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Wale. Photo by Jimmy Fontaine.

Wale Shares Nostalgic New Song '09 Folarin'

The Nigerian-American rapper drops another single in the lead-up to his forthcoming album.

Nigerian-American rapper, Wale is currently readying the release of his sixth studio album by dropping a new song every week this month, which he announces through Twitter.

This week, the artist takes us back with his latest track "09 Wale," a jazzy, horn-filled tune, reminiscent of his early mixtape days. And much like his early days in the game, the rapper can be heard flexing his lyrical dexterity and swift flow.

Previously, the MC dropped the songs "Gemini" and "Daylight."


READ: Wale: "I Look at Myself as a Black Man in America, But as a Nigerian First"

Wale dropped his last album Shine in 2017, which featured the likes of Wizkid, Davido, Olamide and more. He also featured on South African artist Kwesta's memorable single "Spirit" the same year. In between he's dropped smaller projects, like the 2018 EP Free Lunch.

OkayAfrica spoke with the rapper last year, and he discussed his longevity in the rap game, his musical influences, working with fellow Nigerian artists and tapping into his culture. "As rappers, you are who you are. That's pretty much self-explanatory. Both my parents are Nigerian. I grew up in a household of Nigerian culture. I look at myself as a black man in America, but as a Nigerian first. 'Cause that's my blood, I'm 100% Nigerian."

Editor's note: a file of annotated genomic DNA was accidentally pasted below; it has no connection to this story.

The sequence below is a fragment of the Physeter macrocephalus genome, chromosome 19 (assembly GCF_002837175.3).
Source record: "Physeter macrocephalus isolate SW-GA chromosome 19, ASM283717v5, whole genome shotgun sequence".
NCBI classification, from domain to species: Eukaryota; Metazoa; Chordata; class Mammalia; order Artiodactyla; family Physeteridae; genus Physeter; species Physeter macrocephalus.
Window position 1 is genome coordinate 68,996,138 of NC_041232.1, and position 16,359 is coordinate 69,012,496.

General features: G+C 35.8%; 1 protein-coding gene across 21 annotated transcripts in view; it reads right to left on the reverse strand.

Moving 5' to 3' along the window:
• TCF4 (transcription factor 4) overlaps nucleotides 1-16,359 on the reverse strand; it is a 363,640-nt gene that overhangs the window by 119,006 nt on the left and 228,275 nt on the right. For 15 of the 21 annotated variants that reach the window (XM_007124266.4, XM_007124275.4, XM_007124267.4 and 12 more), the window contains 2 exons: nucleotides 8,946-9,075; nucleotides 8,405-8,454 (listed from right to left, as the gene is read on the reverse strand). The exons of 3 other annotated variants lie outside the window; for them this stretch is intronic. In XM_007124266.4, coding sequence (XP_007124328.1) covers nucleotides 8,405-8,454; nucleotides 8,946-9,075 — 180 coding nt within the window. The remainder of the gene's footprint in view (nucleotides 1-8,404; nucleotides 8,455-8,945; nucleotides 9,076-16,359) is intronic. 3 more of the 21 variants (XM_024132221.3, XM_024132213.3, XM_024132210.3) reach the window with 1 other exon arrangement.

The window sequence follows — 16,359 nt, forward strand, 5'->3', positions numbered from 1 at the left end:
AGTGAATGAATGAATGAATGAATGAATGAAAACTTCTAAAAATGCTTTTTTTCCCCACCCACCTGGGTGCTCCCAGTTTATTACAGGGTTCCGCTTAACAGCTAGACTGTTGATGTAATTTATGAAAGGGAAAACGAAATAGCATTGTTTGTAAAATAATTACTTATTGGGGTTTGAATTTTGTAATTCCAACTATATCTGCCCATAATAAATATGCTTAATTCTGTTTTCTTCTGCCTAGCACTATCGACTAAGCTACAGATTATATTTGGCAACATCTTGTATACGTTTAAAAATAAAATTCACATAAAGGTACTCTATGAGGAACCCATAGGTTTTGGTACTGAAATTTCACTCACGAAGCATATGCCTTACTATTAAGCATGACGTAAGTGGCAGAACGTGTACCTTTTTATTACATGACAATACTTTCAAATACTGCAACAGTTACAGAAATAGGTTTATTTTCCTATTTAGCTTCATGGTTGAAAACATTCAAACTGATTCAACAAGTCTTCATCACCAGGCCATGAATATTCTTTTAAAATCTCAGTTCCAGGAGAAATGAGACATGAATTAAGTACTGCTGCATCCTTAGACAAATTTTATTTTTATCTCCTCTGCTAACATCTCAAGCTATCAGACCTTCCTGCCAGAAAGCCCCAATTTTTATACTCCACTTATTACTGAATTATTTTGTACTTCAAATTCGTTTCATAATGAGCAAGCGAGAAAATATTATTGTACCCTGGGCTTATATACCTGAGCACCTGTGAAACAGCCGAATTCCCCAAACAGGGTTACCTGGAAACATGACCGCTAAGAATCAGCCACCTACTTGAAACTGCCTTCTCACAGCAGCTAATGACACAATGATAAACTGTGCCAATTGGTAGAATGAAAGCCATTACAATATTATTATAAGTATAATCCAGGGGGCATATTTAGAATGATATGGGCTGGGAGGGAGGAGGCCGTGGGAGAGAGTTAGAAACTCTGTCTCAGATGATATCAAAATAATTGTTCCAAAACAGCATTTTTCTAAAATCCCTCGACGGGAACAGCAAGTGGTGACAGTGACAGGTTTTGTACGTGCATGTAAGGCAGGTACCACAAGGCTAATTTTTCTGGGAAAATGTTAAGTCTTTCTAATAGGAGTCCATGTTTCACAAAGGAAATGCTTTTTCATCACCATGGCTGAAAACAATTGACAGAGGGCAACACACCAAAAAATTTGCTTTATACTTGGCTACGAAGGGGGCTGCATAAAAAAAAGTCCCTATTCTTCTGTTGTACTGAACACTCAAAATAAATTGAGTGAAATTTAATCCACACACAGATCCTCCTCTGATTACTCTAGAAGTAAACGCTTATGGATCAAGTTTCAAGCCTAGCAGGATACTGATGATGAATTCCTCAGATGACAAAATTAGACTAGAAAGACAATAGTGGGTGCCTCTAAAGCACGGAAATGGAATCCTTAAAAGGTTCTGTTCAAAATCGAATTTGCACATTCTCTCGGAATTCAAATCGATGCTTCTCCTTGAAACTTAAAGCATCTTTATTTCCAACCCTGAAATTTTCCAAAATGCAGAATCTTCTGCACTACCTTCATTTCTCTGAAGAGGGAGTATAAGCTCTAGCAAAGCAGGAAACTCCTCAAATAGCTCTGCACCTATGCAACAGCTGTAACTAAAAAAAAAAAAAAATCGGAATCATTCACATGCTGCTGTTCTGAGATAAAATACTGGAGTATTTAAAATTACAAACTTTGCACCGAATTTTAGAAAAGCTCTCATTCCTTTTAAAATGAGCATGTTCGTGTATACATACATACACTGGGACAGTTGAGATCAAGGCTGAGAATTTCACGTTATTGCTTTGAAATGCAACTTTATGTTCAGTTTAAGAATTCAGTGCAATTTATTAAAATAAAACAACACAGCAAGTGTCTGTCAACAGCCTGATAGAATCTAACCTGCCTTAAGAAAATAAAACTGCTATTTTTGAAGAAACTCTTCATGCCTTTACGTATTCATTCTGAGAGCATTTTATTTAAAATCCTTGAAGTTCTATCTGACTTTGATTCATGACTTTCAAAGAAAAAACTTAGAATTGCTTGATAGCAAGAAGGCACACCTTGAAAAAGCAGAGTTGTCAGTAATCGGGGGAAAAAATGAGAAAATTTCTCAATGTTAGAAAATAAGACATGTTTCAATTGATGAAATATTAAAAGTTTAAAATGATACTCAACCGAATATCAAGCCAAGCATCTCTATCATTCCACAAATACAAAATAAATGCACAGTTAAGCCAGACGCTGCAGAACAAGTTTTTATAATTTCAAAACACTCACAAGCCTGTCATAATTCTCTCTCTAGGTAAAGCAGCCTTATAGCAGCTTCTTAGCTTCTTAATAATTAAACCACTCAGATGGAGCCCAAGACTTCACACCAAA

Listen to "09 Folarin" below.

09 FOLARIN www.youtube.com


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Image via Sheila Afari PR.

9 Black Electronic Musicians You Should Be Listening To

Featuring DJ Lag, Spellling, Nozinja, Klein, LSDXOXO and more.

We know that Black queer DJs from the Midwest are behind the creation of house and dance music. Yet, a look at the current electronic scene will find it terribly whitewashed and gentrified, with the current prominent acts spinning tracks sung by unnamed soulful singers from time to time. Like many art forms created by Black people all over the world, the industry hasn't paid homage to its pioneers, despite the obvious influence they have. Thankfully, the independent music scene is thriving with many Black acts inspired by their forefathers and mothers who are here to revolutionize electronic music. Here are a list of the ones you should check out:

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